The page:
Memorandum submitted by the Financial
NOTE ON ACTIVITIES REGULATED BY THE FSA
1. The Committee asked for a note explaining
the scope of regulated activities for which the FSA is responsible.
This paper is in response to that request.
2. The paper is divided into four sections.
The first section outlines the legislative background. Sections
C and D outline the activities of those directorates within the
FSA which deal with the regulated activities set out in paragraph
four below. Section E covers authorisation and enforcement. The
final section discusses areas we don't regulate.
B. The Legislative Background
3. The FSA regulates the activities specified
in the Regulated Activities Order (RAO), an order made by the
Treasury under Section 22(1) of the Financial Services and Markets
Act 2000 (FSMA). The Treasury maintain a consolidated and up-to-date
version of the RAO on their web-site (http://www.treasury.gov.uk).
4. The regulated activities relate to the
the many types of investments (eg
shares, futures, options, unit trusts, life and pension policies,
etc) previously regulated under the Financial Services Act 1986;
long-term insurance contracts;
membership of Lloyd's syndicates;
pre-paid funerals; and more recently
mortgages and general insurance (see
paragraph 5, part 4).
C. The FSA's Consumer, Investment and Insurance
5. The following types of businesses carrying
on regulated activities fall within this directorate:
insurancethe FSA is the prudential
regulator (ie monitoring the adequacy of financial resources,
management and internal controls) of providers of life and non-life
insurance, whose regulated activities are the "effecting
and carrying out contracts of insurance". The FSA also undertakes
conduct of business regulation (ie regulating aspects of firms'
relationships with consumers) for those life insurers and friendly
societies undertaking investment business.
Lloyd'sthe FSA has responsibility
for regulating the Lloyd's insurance market. In general, we rely
on or act through the Council of Lloyd's to regulate the conduct
of its members. However, the Society of Lloyd's and its managing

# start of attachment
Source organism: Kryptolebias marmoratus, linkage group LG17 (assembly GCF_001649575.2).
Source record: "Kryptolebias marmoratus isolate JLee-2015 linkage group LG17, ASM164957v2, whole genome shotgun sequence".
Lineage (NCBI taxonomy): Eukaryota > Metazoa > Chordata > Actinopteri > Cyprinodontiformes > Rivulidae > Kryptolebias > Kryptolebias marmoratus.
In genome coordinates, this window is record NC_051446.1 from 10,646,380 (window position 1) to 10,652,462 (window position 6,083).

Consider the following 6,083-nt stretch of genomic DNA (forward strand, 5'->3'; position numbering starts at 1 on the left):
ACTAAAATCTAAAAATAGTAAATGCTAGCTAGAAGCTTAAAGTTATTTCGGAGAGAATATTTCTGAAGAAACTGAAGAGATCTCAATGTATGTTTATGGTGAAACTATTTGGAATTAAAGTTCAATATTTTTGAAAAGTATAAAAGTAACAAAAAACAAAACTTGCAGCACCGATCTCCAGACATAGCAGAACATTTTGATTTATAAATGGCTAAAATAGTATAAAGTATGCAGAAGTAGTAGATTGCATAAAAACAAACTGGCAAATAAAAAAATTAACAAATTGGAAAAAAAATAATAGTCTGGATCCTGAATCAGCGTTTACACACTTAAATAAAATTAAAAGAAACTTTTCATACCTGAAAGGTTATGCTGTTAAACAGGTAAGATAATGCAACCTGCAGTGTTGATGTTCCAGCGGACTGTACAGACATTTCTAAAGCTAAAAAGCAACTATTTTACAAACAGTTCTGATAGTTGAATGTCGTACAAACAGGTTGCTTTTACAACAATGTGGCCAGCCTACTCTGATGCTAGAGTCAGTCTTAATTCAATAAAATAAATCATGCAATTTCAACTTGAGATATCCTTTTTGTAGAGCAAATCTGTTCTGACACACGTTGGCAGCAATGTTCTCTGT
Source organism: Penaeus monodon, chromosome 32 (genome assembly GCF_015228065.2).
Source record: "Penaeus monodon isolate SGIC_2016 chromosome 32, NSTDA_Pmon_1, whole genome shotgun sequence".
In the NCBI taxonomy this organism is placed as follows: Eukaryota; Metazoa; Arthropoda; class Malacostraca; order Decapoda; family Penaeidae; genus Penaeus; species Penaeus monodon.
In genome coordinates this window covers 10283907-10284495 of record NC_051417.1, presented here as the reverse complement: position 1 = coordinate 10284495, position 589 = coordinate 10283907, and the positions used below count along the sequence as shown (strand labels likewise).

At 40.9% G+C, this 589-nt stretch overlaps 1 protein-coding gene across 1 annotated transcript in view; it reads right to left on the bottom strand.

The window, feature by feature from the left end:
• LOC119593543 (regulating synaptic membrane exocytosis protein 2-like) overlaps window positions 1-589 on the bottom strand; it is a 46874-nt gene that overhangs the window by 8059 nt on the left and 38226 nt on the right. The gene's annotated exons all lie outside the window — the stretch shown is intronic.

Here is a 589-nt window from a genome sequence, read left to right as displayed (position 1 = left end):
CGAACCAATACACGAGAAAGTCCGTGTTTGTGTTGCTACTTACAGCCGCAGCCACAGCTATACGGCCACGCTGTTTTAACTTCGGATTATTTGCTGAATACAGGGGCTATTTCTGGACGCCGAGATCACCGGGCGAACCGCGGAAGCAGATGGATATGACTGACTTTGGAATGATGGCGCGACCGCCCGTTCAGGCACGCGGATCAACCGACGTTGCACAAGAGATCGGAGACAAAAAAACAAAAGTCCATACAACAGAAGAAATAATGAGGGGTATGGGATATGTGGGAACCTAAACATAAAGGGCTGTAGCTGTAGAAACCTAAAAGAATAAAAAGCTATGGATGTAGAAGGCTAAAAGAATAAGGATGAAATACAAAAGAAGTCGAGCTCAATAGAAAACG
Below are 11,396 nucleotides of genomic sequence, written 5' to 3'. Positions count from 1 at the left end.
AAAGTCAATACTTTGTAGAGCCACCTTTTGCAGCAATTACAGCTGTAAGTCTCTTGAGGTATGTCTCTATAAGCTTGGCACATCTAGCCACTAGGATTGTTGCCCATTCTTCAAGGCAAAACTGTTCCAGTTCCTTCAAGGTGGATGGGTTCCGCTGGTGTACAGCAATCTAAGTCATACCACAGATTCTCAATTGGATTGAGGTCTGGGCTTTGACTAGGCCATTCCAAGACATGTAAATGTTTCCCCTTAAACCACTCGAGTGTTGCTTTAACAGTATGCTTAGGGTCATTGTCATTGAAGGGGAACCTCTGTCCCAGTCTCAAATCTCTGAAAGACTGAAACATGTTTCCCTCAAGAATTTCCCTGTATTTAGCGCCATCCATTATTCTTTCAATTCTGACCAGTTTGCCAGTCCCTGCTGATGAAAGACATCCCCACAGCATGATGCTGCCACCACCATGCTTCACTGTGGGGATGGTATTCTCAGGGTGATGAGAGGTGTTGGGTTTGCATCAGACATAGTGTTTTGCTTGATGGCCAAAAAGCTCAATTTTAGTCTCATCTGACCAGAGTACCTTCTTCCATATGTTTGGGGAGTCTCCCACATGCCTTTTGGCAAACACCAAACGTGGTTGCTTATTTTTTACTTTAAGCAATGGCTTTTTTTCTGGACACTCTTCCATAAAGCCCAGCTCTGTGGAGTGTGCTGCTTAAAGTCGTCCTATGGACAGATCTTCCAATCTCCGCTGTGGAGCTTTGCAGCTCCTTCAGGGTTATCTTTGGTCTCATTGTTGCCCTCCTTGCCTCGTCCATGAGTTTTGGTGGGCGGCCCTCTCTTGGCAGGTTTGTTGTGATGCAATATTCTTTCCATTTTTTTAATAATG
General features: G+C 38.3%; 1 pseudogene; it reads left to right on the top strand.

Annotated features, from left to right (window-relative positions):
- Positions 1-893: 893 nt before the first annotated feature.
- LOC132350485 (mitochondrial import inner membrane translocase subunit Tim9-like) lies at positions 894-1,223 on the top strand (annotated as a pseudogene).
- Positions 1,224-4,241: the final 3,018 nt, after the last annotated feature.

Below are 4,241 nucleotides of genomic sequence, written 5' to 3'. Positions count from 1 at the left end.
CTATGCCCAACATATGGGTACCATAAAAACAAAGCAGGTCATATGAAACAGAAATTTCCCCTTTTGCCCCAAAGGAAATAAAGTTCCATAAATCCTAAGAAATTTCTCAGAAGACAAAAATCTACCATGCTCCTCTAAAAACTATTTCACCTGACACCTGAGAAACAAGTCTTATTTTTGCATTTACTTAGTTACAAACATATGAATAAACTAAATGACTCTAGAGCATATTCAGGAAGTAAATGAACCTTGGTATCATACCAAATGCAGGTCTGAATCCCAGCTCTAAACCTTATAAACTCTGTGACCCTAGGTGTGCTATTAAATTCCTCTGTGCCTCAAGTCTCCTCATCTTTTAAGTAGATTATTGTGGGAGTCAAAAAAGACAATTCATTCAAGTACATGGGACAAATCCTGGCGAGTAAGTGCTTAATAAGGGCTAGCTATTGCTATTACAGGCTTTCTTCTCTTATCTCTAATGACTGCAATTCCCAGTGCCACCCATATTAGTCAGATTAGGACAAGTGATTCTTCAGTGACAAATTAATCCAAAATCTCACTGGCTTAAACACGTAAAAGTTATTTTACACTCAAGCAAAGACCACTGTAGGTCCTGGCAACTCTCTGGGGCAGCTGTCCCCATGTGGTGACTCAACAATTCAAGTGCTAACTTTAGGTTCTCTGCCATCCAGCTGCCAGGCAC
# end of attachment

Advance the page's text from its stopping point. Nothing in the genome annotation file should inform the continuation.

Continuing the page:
agents are authorised persons and are subject to direct regulation
by the FSA. The regulated activities are "advising on syndicate
participation", "managing the underwriting capacity
of a syndicate", "arranging deals in contracts of insurance
written at Lloyd's" and "dealing as an agent or principle";
investment firmsthis covers
a range of regulated activities relating to investment business.
Regulated activities include the provision of advice to consumers,
arranging deals and handling customer money and managing portfolios.
A broad spectrum of firms carry on these activities, ranging from
fund managers and stock-brokers to independent financial advisors;
mortgage lenders, and general insurance
and mortgage intermediariesas announced by the Treasury
at the end of 2001, the FSA will become responsible for regulating
mortgage advice (as well as mortgage lending and administration)
and the sale of general insurance products sometime in 2004;
products such as unit trusts and
open-ended investment companies (ie collective investment schemes)
are regulated by the FSA. There are several regulated activities
associated with this type of product including establishment,
operation, winding up or acting as a trustee of a collective investment
scheme. Acting as a depository or sole director of an open-ended
investment company is also a regulated activity.
6. We also deal with firms operating within
the European Economic Area and slightly different regulatory arrangements
apply. Under the relevant EC directives, some types of business
are regulated in the member State in which the authorised firm
is based (home state), and where that happens the regulator in
the local member State (host state) may have limited powers over
such firms. For example, a UK based general insurance company
would be regulated by the FSA for all its business within the
EEA, while a French competitor would be regulated by the French
authorities, including for its activities in the United Kingdom.
Such arrangements apply essentially to the prudential regulation
of firms. By contrast, conduct of business regulation is normally
the responsibility of the member State in which the firm is doing